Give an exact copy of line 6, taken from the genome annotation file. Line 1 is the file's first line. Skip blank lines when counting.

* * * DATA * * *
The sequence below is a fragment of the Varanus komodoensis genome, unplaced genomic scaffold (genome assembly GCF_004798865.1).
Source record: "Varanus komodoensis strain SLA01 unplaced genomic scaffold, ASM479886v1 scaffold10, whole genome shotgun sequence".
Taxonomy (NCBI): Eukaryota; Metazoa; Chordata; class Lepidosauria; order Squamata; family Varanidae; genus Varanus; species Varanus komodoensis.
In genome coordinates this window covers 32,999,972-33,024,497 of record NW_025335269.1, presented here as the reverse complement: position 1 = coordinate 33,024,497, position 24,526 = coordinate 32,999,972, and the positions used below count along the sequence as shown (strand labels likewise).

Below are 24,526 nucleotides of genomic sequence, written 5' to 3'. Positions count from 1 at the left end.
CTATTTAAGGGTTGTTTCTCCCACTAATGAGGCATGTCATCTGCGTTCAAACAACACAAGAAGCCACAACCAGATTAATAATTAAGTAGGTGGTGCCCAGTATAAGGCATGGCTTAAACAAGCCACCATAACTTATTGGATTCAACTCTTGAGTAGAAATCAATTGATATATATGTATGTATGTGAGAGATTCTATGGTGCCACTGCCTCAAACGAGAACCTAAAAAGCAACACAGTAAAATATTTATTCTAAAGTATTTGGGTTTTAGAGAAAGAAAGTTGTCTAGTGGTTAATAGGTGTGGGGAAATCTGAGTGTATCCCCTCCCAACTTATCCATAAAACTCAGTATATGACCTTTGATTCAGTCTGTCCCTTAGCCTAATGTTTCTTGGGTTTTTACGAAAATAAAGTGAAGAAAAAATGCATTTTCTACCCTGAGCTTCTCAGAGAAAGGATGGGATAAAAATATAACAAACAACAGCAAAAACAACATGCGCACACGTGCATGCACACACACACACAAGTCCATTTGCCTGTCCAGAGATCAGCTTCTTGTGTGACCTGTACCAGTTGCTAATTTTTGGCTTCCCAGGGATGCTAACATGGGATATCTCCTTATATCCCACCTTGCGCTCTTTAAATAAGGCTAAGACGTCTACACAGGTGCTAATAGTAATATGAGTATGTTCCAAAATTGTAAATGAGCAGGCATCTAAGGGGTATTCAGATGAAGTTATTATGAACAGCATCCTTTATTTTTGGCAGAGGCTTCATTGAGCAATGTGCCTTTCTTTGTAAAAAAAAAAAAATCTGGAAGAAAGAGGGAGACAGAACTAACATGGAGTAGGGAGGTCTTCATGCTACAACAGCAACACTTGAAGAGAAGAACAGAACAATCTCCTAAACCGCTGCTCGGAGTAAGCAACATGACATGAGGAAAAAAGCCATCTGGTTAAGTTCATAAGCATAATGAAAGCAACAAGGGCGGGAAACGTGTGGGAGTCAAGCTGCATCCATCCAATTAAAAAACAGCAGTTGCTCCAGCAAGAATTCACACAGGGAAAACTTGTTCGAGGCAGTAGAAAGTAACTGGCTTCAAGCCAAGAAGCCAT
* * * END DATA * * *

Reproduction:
CTATTTAAGGGTTGTTTCTCCCACTAATGAGGCATGTCATCTGCGTTCAAACAACACAAGAAGCCACAACCAGATTAATAATTAAGTAGGTGGTGCCCAGTATAAGGCATGGCTTAAACAAGCCACCATAACTTATTGGATTCAACTCTTGAGTAGAAATCAATTGATATATATGTATGTATGTGAGAGATTCTATGGTGCCACTGCCTCAAACGAGAACCTAAAAAGCAACACAGTAAAATATTTATTCTAAAGTATTTGGGTTTTAGAGAAAGAAAGTTGTCTAGTGGTTAATAGGTGTGGGGAAATCTGAGTGTATCCCCTCCCAACTTATCCATAAAACTCAGTATATGACCTTTGATTCAGTCTGTCCCTTAGCCTAATGTTTCTTGGGTTTTTACGAAAATAAAGTGAAGAAAAAATGCATTTTCTACCCTGAGCTTCTCAGAGAAAGGATGGGATAAAAATATAACAAACAACAGCAAAAACAACATGCGCACACGTGCATGCACACACACACACAAGTCCATTTGCCTGTCCAGAGATCAGCTTCTTGTGTGACCTGTACCAGTTGCTAATTTTTGGCTTCCCAGGGATGCTAACATGGGATATCTCCTTATATCCCACCTTGCGCTCTTTAAATAAGGCTAAGACGTCTACACAGGTGCTAATAGTAATATGAGTATGTTCCAAAATTGTAAATGAGCAGGCATCTAAGGGGTATTCAGATGAAGTTATTATGAACAGCATCCTTTATTTTTGGCAGAGGCTTCATTGAGCAATGTGCCTTTCTTTGTAAAAAAAAAAAAATCTGGAAGAAAGAGGGAGACAGAACTAACATGGAGTAGGGAGGTCTTCATGCTACAACAGCAACACTTGAAGAGAAGAACAGAACAATCTCCTAAACCGCTGCTCGGAGTAAGCAACATGACATGAGGAAAAAAGCCATCTGGTTAAGTTCATAAGCATAATGAAAGCAACAAGGGCGGGAAACGTGTGGGAGTCAAGCTGCATCCATCCAATTAAAAAACAGCAGTTGCTCCAGCAAGAATTCACACAGGGAAAACTTGTTCGAGGCAGTAGAAAGTAACTGGCTTCAAGCCAAGAAGCCAT